Wednesday, February 6, 2013

Why You Shouldn't Blow Out Candles

Before opening our candle store, I used to blow out our candles or use a snuffer and then quickly vacate the room to avoid the billowing smoke.  I didn't know there was any other option.

Now I cringe when others blow out candles.  Here's why:
  1. If you blow out taper candles, the wax can spray all over the table (and for over zealous people, all over the room) causing a messy clean up.
  2. Blowing out candles created substantial smoke. (Some people like that smell.  I'm not one of them.)
  3. For candles in a container, blowing out candles can push the wick down into the wax.  When the wax solidifies, the wick is buried (see photo above) and can get damaged when dug out.
  4. Blowing a candle out in a container can create substantial soot on the container.  

None of these consequences are pretty.  That's why now I always use a wick snuffer/tweezer to extinguish our candles.  I dip the snuffer/tweezer down into the wax just beneath the surface and gently draw it up pinching the wick until the flame is extinguished.  (Be careful to not pull the wick out of the candle.)  This helps in several ways:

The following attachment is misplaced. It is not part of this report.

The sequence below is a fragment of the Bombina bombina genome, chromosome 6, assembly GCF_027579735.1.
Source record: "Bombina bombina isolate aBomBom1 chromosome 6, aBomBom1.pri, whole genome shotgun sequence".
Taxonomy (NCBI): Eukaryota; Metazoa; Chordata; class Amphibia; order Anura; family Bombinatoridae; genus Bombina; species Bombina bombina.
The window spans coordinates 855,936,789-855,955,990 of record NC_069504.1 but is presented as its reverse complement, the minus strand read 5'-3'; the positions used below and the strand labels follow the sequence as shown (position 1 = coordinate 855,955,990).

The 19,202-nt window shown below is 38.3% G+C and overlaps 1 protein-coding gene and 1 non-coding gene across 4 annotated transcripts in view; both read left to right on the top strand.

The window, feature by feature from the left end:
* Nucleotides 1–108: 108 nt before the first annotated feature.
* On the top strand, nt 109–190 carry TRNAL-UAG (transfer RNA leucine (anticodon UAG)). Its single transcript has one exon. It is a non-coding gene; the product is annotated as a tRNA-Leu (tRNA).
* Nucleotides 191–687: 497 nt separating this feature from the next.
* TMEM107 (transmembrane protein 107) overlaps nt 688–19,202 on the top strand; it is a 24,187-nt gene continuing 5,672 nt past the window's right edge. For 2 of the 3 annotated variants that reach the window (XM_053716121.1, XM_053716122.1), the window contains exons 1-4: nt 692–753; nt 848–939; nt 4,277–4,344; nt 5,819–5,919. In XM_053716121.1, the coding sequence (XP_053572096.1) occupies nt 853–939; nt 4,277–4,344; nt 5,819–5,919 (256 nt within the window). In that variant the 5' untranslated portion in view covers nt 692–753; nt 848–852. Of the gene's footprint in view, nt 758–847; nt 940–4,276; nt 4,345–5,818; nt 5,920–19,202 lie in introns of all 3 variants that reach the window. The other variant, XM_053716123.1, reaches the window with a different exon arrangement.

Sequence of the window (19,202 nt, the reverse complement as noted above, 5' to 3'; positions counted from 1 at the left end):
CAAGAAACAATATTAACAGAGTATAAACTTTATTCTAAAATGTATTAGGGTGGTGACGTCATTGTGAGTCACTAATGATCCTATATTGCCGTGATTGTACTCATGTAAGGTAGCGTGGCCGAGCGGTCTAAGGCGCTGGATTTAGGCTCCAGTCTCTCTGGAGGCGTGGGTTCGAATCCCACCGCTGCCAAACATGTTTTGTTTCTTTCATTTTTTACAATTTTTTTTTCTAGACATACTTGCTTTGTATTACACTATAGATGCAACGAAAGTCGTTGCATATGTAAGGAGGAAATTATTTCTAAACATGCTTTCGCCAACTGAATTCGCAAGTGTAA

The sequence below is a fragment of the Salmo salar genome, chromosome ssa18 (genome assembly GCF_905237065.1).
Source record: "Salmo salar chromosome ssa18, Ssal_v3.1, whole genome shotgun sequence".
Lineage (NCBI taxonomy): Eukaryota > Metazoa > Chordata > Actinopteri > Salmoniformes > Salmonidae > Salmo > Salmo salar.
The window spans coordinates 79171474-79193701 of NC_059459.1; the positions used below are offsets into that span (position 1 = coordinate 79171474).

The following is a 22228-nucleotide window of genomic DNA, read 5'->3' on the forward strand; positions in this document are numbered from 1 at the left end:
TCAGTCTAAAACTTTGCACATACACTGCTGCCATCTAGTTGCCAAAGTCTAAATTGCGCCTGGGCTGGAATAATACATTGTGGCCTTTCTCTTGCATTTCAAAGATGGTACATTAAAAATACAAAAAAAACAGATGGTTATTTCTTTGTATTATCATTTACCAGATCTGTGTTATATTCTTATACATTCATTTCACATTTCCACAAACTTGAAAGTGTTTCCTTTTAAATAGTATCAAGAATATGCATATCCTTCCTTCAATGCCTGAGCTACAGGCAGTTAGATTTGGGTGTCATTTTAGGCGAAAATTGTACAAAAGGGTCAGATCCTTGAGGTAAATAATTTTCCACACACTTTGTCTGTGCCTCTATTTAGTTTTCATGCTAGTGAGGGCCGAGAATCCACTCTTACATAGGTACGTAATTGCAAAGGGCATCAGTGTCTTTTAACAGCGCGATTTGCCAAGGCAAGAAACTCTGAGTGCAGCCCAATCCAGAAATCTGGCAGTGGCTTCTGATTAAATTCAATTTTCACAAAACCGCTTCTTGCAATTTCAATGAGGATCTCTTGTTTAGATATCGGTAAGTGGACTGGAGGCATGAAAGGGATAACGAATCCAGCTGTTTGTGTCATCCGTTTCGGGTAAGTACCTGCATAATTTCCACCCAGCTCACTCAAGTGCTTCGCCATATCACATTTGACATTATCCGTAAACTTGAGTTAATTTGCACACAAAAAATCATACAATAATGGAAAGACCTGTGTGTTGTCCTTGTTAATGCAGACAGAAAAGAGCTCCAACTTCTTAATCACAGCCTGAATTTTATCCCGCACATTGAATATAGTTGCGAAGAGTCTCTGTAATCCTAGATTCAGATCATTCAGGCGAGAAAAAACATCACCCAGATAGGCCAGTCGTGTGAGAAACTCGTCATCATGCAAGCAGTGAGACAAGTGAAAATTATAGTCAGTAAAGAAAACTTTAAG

1. It coats the wick with melted wax to help it stay upright so it doesn't flop down and get buried in the wax.
  2. Coating the wick with wax helps the candle relight easier.
  3. It cleans any fragrance bloom (mushroom) off the top of the wick for a cleaner look when the candle is not in use.
  4. Candle tweezers can be used on container candles as well as tapers and pillar candles.
  5. It extinguishes the candle without any soot or smoke at all!!  This is my favorite benefit.
What's your favorite way to extinguish candles?


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